As budget-conscious House Republicans try to kill a $1 billion program to help unemployed Americans avoid foreclosure, Democrat Barney Frank today suggested another funding source: Require the big banks to pick up the tab.
A recent Financial Reform Watch story looked at Republican criticism that the Home Affordable Modification Program (HAMP) and other anti-foreclosure programs have so far helped relatively few homeowners. Frank’s successor as chairman of the House Financial Services Committee, Republican Spencer Bachus, is pushing to eliminate the programs while Democrats have urged ways to improve them.
Frank said he will offer legislation that would require big banks to fund a $1 billion program that helps unemployed Americans pay their mortgages for up to 12 months by providing interest-free loans. The program, run by the Housing and Urban Development Department, was designed to help about 30,000 unemployed homeowners.
"I don't mean to demonize, but I think Goldman Sachs, and Wells Fargo, and the Bank of America, and Citicorp, and Morgan Stanley, and the large hedge funds, I think they can pay for this," Frank said on the House floor , The Hill reported today.
The big banks “can afford this billion dollars," said Frank, who co-authored the Dodd-Frank financial reform law. "Their bonuses alone would pay for these programs."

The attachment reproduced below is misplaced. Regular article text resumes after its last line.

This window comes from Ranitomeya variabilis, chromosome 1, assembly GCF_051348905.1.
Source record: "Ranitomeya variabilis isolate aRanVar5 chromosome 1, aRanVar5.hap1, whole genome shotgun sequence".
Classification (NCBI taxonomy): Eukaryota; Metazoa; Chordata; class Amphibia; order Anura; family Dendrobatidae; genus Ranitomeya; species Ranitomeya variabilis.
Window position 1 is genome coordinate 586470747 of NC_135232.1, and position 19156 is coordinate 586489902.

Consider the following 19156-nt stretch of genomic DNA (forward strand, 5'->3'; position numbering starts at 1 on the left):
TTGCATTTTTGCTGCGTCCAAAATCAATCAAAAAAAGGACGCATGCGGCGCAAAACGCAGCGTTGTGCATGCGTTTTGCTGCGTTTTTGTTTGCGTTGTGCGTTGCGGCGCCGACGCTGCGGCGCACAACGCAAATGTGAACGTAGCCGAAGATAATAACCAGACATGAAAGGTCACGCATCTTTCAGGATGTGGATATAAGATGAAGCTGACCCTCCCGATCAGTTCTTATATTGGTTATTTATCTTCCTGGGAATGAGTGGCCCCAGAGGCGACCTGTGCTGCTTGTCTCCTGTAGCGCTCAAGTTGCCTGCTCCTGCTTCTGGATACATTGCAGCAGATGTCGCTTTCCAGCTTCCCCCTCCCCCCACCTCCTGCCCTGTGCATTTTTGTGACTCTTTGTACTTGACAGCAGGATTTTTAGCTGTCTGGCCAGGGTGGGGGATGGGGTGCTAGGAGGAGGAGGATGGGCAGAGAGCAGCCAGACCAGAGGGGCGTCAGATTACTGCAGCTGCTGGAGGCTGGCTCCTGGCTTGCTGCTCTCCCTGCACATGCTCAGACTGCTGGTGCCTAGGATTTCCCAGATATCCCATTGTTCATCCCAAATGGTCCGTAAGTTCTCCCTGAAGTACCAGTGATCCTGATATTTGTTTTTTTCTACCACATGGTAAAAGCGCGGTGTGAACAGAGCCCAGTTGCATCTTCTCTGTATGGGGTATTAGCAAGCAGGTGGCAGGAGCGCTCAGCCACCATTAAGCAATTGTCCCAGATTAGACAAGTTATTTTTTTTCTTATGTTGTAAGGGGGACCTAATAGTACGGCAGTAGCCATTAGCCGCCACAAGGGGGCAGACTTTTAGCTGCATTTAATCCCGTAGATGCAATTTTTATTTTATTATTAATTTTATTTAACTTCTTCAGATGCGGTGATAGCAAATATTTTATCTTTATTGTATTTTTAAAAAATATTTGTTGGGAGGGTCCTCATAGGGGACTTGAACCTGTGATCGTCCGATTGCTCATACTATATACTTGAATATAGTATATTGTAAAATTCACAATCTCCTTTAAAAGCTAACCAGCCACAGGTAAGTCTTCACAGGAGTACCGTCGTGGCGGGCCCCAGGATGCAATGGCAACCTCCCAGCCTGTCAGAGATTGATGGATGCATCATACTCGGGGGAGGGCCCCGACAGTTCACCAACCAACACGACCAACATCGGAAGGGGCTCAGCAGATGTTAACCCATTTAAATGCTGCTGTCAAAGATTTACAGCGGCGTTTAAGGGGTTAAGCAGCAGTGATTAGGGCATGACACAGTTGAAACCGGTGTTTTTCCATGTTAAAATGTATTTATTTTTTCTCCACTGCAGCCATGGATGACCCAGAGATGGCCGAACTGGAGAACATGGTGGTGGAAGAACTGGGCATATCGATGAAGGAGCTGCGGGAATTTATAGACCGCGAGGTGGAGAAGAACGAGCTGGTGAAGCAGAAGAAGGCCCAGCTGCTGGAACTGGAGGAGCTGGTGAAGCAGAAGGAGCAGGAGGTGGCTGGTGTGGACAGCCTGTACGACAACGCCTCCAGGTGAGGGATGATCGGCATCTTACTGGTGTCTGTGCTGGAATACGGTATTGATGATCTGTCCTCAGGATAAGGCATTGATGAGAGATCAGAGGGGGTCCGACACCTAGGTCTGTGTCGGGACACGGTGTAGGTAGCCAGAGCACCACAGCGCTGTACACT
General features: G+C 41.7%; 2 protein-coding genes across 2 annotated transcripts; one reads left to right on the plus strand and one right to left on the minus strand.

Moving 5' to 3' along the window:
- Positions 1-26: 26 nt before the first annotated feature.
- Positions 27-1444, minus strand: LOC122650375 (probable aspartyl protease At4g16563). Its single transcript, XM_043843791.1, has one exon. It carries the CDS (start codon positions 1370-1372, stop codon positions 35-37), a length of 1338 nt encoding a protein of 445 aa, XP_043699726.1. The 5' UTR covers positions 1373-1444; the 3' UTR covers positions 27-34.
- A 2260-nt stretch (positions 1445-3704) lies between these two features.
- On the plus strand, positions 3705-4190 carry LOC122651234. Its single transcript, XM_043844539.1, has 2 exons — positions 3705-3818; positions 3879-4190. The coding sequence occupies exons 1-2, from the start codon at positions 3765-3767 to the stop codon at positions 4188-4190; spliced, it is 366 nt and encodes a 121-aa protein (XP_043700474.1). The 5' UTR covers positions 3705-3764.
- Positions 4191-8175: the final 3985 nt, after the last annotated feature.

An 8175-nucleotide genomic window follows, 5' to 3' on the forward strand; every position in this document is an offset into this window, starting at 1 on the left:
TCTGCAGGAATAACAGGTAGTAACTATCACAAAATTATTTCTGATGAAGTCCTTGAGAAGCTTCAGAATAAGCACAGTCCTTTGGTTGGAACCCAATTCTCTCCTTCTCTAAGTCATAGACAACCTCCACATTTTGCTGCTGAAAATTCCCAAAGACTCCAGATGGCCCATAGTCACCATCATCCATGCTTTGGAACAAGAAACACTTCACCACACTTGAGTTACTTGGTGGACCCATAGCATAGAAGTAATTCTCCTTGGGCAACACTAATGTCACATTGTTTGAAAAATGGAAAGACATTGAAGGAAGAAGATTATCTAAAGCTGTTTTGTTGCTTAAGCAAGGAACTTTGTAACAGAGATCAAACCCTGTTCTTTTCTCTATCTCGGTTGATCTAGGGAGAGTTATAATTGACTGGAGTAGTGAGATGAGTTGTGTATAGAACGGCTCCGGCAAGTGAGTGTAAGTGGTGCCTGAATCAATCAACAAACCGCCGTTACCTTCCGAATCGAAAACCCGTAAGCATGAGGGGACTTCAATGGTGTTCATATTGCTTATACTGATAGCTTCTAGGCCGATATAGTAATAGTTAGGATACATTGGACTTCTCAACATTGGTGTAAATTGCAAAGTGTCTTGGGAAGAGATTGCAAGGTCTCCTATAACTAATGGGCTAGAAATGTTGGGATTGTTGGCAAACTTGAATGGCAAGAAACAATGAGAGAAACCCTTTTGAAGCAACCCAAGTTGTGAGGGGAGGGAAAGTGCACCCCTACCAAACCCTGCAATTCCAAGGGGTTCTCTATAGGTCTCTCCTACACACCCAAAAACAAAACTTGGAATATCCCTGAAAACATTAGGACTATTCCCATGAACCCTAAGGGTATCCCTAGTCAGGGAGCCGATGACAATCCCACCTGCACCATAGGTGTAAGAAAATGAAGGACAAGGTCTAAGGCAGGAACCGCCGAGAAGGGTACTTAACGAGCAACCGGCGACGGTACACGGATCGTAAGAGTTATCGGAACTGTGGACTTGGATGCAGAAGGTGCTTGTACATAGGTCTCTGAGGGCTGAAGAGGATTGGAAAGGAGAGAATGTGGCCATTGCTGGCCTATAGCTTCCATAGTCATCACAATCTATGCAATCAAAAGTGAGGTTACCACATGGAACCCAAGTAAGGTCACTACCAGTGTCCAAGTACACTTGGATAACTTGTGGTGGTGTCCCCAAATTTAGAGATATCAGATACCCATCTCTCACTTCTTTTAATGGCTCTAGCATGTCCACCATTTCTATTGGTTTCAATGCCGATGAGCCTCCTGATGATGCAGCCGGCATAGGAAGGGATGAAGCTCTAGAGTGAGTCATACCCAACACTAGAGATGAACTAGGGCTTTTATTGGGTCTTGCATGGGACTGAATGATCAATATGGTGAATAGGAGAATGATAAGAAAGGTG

The House voted to end the HUD program. “The money from this program doesn’t go to the homeowner, it goes to the lender, it goes to the banks. And who pays for it? The taxpayers and ultimately our children and grandchildren because the federal government borrows 42 cents of every dollar it spends,” said Bachus.
On Thursday, the House also voted to pull the plug on the $8 billion Federal Housing Administration program that provides FHA-insured loans to help underwater homeowners refinance if the lender first writes off at least 10 percent of the principal.
Next week, the House is expected to vote to terminate HAMP, a $50 billion program created by the Obama administration. HAMP has been criticized by a government watchdog for hurting some homeowners who seek mortgage modifications, and for approving relatively few permanent modifications.
However, the House votes are seen as mostly symbolic because the Democratic-led Senate is not expected to take up similar measures.